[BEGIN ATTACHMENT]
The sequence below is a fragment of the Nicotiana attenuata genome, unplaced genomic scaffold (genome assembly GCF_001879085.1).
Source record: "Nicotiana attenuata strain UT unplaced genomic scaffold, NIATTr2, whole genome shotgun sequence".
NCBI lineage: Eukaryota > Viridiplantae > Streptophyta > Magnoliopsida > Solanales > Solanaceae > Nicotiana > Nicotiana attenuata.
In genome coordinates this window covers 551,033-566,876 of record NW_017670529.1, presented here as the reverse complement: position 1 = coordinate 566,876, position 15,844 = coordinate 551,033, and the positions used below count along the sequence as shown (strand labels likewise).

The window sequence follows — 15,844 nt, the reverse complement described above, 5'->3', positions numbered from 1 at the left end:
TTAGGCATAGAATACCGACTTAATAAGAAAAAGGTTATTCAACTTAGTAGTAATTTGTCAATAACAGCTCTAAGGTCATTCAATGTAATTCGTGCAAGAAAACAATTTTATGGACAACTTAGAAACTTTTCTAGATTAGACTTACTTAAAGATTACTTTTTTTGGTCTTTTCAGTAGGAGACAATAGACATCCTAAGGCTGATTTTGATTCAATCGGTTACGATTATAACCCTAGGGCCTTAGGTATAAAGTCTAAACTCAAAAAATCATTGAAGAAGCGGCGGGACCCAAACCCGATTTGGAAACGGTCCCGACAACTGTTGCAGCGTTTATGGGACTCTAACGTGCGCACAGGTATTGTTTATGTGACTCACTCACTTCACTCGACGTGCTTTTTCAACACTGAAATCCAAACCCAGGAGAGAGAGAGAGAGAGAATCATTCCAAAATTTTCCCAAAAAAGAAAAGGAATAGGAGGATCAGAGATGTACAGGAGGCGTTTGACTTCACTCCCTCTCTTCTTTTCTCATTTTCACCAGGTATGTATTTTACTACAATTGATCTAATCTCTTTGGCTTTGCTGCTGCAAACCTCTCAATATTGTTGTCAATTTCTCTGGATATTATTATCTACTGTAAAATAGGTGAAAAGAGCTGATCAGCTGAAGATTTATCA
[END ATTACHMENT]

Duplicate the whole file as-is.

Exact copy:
The sequence below is a fragment of the Nicotiana attenuata genome, unplaced genomic scaffold (genome assembly GCF_001879085.1).
Source record: "Nicotiana attenuata strain UT unplaced genomic scaffold, NIATTr2, whole genome shotgun sequence".
NCBI lineage: Eukaryota > Viridiplantae > Streptophyta > Magnoliopsida > Solanales > Solanaceae > Nicotiana > Nicotiana attenuata.
In genome coordinates this window covers 551,033-566,876 of record NW_017670529.1, presented here as the reverse complement: position 1 = coordinate 566,876, position 15,844 = coordinate 551,033, and the positions used below count along the sequence as shown (strand labels likewise).

The window sequence follows — 15,844 nt, the reverse complement described above, 5'->3', positions numbered from 1 at the left end:
TTAGGCATAGAATACCGACTTAATAAGAAAAAGGTTATTCAACTTAGTAGTAATTTGTCAATAACAGCTCTAAGGTCATTCAATGTAATTCGTGCAAGAAAACAATTTTATGGACAACTTAGAAACTTTTCTAGATTAGACTTACTTAAAGATTACTTTTTTTGGTCTTTTCAGTAGGAGACAATAGACATCCTAAGGCTGATTTTGATTCAATCGGTTACGATTATAACCCTAGGGCCTTAGGTATAAAGTCTAAACTCAAAAAATCATTGAAGAAGCGGCGGGACCCAAACCCGATTTGGAAACGGTCCCGACAACTGTTGCAGCGTTTATGGGACTCTAACGTGCGCACAGGTATTGTTTATGTGACTCACTCACTTCACTCGACGTGCTTTTTCAACACTGAAATCCAAACCCAGGAGAGAGAGAGAGAGAGAATCATTCCAAAATTTTCCCAAAAAAGAAAAGGAATAGGAGGATCAGAGATGTACAGGAGGCGTTTGACTTCACTCCCTCTCTTCTTTTCTCATTTTCACCAGGTATGTATTTTACTACAATTGATCTAATCTCTTTGGCTTTGCTGCTGCAAACCTCTCAATATTGTTGTCAATTTCTCTGGATATTATTATCTACTGTAAAATAGGTGAAAAGAGCTGATCAGCTGAAGATTTATCA